Known as a Breverl, this devotional amulet belongs to a genre that enjoyed widespread popularity among Catholics in eighteenth-century Bavaria and Austria and was believed to offer talismanic protection to its owner. It usually consisted of a printed declaration of protection issued by the Catholic Church, an engraved sheet bearing images of several patron saints, a central amulet comprised of numerous miniature talismanic objects related to a particular pilgrimage site, and a Pestkreuz (plague cross) for protection against diseases. The object was not intended to be read or looked at; instead, the contents were folded permanently into a decorated paper case and worn on the person, usually suspended from a necklace. Opening the Breverl was believed to forfeit its protective properties.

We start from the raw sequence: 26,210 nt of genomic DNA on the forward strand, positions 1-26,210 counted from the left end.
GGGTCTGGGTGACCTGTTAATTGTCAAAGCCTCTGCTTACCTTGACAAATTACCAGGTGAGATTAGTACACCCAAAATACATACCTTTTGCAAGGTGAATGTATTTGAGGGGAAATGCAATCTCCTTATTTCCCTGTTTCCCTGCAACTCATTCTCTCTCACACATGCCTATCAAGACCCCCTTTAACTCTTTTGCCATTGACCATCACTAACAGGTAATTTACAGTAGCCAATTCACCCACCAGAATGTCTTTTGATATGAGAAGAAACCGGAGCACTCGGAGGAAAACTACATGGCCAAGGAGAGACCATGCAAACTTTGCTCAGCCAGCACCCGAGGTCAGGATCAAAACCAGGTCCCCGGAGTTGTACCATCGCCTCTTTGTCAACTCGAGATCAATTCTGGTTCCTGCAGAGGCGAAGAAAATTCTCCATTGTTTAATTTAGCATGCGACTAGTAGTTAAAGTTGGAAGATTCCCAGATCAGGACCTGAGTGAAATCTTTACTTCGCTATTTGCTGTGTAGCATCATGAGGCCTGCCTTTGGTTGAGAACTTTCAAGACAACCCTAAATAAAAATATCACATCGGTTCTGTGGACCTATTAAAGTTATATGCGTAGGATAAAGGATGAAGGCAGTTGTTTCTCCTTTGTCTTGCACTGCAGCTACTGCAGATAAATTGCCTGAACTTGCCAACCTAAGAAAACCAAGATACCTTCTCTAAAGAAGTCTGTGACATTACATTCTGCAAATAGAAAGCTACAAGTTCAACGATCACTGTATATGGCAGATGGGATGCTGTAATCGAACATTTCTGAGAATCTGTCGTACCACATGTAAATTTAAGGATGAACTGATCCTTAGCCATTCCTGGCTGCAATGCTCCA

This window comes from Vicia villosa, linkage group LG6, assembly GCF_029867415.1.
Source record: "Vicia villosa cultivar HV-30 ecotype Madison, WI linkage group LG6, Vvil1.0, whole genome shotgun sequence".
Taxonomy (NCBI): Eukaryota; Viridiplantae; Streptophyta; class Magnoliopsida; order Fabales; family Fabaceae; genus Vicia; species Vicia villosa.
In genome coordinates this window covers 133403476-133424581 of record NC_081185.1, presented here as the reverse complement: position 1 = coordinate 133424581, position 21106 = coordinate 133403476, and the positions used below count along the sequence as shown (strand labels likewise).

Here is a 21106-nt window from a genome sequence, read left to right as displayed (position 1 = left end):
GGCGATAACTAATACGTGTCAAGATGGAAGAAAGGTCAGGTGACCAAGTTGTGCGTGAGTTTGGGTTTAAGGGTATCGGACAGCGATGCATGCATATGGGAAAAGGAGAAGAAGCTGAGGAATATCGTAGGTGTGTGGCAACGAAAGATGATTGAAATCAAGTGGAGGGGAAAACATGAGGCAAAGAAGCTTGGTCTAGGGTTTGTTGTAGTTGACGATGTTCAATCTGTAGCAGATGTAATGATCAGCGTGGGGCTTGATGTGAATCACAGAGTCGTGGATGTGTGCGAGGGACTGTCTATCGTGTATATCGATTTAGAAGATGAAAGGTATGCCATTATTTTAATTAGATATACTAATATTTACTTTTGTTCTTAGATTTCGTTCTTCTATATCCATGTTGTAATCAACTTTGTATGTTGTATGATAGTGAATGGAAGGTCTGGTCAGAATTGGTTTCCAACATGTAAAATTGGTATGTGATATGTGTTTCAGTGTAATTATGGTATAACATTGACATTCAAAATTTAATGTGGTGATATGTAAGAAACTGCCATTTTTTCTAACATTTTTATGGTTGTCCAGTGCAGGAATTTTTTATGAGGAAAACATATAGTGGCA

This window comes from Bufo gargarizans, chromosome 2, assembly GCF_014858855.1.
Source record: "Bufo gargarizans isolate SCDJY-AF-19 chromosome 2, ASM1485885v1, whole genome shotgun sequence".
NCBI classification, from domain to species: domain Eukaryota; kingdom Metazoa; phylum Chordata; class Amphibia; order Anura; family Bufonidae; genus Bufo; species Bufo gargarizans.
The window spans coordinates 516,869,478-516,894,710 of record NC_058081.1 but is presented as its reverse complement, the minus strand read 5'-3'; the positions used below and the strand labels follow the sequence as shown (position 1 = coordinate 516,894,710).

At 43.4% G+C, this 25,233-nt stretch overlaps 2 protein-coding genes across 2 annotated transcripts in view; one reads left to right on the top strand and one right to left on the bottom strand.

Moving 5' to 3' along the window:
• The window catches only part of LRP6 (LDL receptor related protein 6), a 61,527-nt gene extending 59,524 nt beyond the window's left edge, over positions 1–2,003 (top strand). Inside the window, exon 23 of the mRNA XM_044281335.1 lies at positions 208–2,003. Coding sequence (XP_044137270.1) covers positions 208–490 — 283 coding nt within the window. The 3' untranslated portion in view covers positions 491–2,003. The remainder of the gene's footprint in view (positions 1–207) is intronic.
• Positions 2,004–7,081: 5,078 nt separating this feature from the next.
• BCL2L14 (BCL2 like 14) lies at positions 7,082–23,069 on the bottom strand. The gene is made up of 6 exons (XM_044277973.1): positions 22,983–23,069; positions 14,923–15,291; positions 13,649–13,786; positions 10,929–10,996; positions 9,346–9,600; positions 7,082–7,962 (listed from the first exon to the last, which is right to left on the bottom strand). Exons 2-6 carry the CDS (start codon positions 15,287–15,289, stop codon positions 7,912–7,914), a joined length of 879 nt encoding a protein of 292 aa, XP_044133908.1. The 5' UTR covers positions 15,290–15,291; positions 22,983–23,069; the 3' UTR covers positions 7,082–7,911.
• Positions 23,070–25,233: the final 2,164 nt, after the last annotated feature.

BRB1392. Breverl. [Bavaria or Austria: s.n., after 1726].
“BRB1392,” Bridwell Library Special Collections Exhibitions, accessed October 2, 2022, https://bridwell.omeka.net/items/show/1685.